UNDERWOOD - It's easy for small, rural towns in North Dakota to lose their identity when big business like the oil boom slowly starts transforming the community right before its residents' eyes. To stop that from happening, one town is making an investment in its past for the benefit of current and future generations.
The Rose Theater in Underwood is a Quonset-style theater built in 1949. Tyler Demars, economic developer for Underwood, said the Rose Theater, and other theaters made from the corrugated metal that is a trademark of Quonsets, came about as a way to put excess post-war materials to good use.
"After WWII there was a surplus of Quonset materials, so they turned a lot of these Quonsets into theaters," Demars said. "The Rose was one of those built in 1949 and operated as a theater until the late '80s."
At that point it was closed down and converted to cold storage, and has been used that way ever since.
In 2012 Becky Bowen, Underwood's former economic developer before she moved to North Carolina, came up with the idea to revitalize the old building. The Northern Expressions Arts Council was incorporated with the goal of promoting the arts in McLean County and the surrounding areas. The group's first priority was to bring the Rose Theater back to its former glory.
"She saw this building and saw this space that wasn't being utilized and saw some potential there," Demars said. "She organized a couple meetings to get the arts council together and went from there."
In April that year the building was purchased for $500 and plans to renovate it began. It was decided the theater would be rebuilt in three phases, each with its own fundraising goal.
"They've been fundraising and doing grassroots organizing, trying to raise the funds and put together a business plan to get that building back up and operating as a movie theater and a community performing arts center, as well," Demars said.
One of the biggest reasons to get the theater running again is to provide a place for young people in McLean County to perform or show art, or even use as a social space dedicated to activities such as cards, ping pong and other games.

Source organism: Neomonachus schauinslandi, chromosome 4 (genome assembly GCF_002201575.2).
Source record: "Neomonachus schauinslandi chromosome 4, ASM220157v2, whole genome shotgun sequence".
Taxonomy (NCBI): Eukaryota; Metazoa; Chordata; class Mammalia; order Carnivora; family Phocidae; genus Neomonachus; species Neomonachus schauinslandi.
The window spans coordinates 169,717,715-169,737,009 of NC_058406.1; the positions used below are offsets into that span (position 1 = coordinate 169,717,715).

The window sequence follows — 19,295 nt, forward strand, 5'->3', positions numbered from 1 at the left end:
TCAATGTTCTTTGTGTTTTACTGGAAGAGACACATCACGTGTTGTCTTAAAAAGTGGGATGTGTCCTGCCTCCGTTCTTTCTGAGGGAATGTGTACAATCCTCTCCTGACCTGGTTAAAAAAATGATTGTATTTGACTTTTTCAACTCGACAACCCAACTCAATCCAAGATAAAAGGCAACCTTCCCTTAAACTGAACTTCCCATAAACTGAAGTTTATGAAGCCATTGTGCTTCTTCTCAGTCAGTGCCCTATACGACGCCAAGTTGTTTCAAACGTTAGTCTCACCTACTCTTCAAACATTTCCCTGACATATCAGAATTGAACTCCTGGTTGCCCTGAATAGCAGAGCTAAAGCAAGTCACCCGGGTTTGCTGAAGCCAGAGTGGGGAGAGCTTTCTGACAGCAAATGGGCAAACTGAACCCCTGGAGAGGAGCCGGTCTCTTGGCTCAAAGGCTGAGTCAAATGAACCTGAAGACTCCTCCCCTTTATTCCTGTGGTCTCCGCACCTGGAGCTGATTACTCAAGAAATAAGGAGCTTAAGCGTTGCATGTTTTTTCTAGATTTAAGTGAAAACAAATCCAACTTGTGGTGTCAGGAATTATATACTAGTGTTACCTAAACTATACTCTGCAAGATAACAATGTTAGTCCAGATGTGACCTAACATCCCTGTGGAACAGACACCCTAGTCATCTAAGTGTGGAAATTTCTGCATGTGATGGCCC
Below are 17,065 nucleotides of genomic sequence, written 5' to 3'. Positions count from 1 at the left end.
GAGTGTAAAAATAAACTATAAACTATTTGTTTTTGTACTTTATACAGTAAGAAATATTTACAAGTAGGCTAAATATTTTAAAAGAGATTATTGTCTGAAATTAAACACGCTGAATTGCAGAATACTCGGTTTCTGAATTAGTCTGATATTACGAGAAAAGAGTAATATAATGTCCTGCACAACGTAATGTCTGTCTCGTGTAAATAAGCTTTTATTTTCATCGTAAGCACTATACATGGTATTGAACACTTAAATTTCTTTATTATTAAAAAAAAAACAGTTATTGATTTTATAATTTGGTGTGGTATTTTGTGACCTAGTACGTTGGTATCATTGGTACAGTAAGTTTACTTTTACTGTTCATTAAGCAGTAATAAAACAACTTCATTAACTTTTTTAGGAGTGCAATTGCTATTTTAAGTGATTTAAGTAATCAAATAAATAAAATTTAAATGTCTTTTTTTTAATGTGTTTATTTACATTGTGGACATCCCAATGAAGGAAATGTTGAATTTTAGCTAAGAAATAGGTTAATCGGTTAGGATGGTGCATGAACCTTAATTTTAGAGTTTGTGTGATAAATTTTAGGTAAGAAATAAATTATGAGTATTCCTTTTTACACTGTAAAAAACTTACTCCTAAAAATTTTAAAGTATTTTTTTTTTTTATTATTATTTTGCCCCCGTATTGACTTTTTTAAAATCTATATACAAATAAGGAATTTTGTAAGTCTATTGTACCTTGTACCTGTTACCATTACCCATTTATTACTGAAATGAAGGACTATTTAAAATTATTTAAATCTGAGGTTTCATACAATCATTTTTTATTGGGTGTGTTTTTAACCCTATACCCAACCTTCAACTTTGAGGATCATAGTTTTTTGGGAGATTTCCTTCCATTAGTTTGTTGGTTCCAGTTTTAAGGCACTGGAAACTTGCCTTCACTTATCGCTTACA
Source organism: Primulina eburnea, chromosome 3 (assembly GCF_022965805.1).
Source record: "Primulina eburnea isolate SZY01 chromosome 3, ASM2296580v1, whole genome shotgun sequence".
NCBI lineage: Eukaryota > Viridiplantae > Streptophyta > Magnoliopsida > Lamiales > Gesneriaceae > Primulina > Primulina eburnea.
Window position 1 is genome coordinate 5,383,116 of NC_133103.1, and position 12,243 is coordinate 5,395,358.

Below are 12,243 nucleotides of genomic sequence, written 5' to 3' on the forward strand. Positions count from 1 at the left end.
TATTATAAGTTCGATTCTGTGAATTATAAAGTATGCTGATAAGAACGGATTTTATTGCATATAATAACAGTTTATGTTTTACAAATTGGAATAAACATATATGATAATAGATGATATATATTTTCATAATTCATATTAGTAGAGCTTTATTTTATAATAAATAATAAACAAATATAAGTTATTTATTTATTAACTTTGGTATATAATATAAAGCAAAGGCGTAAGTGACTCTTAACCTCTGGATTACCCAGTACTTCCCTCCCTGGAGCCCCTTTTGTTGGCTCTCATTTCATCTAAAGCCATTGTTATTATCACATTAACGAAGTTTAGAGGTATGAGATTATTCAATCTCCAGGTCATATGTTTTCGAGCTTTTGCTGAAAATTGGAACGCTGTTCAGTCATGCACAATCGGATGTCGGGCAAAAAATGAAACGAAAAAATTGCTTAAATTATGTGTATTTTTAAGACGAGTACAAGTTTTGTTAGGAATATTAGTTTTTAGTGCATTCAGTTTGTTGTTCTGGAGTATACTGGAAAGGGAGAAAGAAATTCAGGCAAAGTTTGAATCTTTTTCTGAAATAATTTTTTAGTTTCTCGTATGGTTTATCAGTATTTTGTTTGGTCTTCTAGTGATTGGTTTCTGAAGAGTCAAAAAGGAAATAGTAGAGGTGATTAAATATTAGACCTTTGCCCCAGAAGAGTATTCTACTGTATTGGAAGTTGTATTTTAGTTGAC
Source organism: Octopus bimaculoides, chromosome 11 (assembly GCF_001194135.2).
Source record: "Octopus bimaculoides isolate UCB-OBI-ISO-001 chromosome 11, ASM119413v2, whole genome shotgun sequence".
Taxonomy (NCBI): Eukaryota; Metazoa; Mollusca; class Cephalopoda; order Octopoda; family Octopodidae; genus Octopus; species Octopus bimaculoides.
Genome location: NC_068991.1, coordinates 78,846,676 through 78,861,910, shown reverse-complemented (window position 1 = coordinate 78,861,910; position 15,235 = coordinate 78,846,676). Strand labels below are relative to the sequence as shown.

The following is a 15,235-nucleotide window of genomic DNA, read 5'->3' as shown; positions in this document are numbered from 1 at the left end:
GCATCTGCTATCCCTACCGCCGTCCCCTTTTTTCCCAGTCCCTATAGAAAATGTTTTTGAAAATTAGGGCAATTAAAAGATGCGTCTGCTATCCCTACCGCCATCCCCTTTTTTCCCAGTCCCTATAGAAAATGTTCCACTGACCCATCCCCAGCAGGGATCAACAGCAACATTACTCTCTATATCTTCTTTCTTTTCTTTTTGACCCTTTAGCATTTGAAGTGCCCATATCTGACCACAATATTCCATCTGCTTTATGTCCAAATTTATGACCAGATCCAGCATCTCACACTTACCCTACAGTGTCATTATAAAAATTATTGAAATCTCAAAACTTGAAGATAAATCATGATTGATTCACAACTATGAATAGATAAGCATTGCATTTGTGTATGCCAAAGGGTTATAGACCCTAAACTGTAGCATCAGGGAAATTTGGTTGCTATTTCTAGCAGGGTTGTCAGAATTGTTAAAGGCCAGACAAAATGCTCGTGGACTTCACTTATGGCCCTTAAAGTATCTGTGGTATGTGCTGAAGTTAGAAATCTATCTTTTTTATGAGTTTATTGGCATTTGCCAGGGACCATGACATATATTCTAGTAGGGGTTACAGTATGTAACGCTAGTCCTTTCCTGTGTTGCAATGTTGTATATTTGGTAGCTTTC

"Like most rural communities in North Dakota, we're heavy on bars and we're heavy on churches but (there's) not a lot to do for high school kids and younger kids," Demars said.
Phase one, which has just been completed, had a fundraising goal of $12,000, with the money used to completely gut the interior. The roof was also temporarily fixed with a spray-on material to prevent leaks until a more permanent solution could be applied.
Phase two has a fundraising goal of an additional $50,000. The plan is to get the interior remodel mostly done with the exception of the installation of the movie theater equipment.
"We want to get the restrooms, the concession area, the stage built up, some minimal lighting systems for the stage, (and) HVAC," Demars said, noting there are a few other odds and ends that will be done as well. "Basically getting everything done but the digital projector, the screen, (and )the lighting systems."
Demars said they also plan on getting the public address system, which was donated by Underwood Public School, installed during this phase. In addition, other donations include theater seats from Grand Theatres in Bismarck and lighting from St. Bonaventure Catholic Church in Underwood.
The completion date for phase two isn't set in stone, but Demars said they would love to have the theater open in time for the second annual Underwood's Got Talent talent show next spring.